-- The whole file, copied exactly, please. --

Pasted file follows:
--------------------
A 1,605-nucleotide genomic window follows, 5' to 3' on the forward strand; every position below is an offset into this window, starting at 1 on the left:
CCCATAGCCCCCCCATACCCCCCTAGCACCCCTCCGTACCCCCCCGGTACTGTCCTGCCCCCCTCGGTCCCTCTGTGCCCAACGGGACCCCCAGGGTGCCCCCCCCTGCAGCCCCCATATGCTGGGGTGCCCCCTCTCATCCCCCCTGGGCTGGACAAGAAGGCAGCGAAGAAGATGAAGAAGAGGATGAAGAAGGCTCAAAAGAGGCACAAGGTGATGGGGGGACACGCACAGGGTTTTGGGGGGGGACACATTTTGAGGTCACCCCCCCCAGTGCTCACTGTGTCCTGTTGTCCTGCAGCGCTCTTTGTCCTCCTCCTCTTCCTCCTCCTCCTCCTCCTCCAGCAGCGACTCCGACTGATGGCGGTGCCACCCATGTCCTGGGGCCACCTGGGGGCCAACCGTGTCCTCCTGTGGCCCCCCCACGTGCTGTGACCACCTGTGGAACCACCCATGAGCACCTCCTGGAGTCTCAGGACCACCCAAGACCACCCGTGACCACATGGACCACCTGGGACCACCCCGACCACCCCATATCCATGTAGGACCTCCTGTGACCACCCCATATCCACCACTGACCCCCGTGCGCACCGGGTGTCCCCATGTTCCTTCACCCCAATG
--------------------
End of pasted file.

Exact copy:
A 1,605-nucleotide genomic window follows, 5' to 3' on the forward strand; every position below is an offset into this window, starting at 1 on the left:
CCCATAGCCCCCCCATACCCCCCTAGCACCCCTCCGTACCCCCCCGGTACTGTCCTGCCCCCCTCGGTCCCTCTGTGCCCAACGGGACCCCCAGGGTGCCCCCCCCTGCAGCCCCCATATGCTGGGGTGCCCCCTCTCATCCCCCCTGGGCTGGACAAGAAGGCAGCGAAGAAGATGAAGAAGAGGATGAAGAAGGCTCAAAAGAGGCACAAGGTGATGGGGGGACACGCACAGGGTTTTGGGGGGGGACACATTTTGAGGTCACCCCCCCCAGTGCTCACTGTGTCCTGTTGTCCTGCAGCGCTCTTTGTCCTCCTCCTCTTCCTCCTCCTCCTCCTCCTCCAGCAGCGACTCCGACTGATGGCGGTGCCACCCATGTCCTGGGGCCACCTGGGGGCCAACCGTGTCCTCCTGTGGCCCCCCCACGTGCTGTGACCACCTGTGGAACCACCCATGAGCACCTCCTGGAGTCTCAGGACCACCCAAGACCACCCGTGACCACATGGACCACCTGGGACCACCCCGACCACCCCATATCCATGTAGGACCTCCTGTGACCACCCCATATCCACCACTGACCCCCGTGCGCACCGGGTGTCCCCATGTTCCTTCACCCCAATG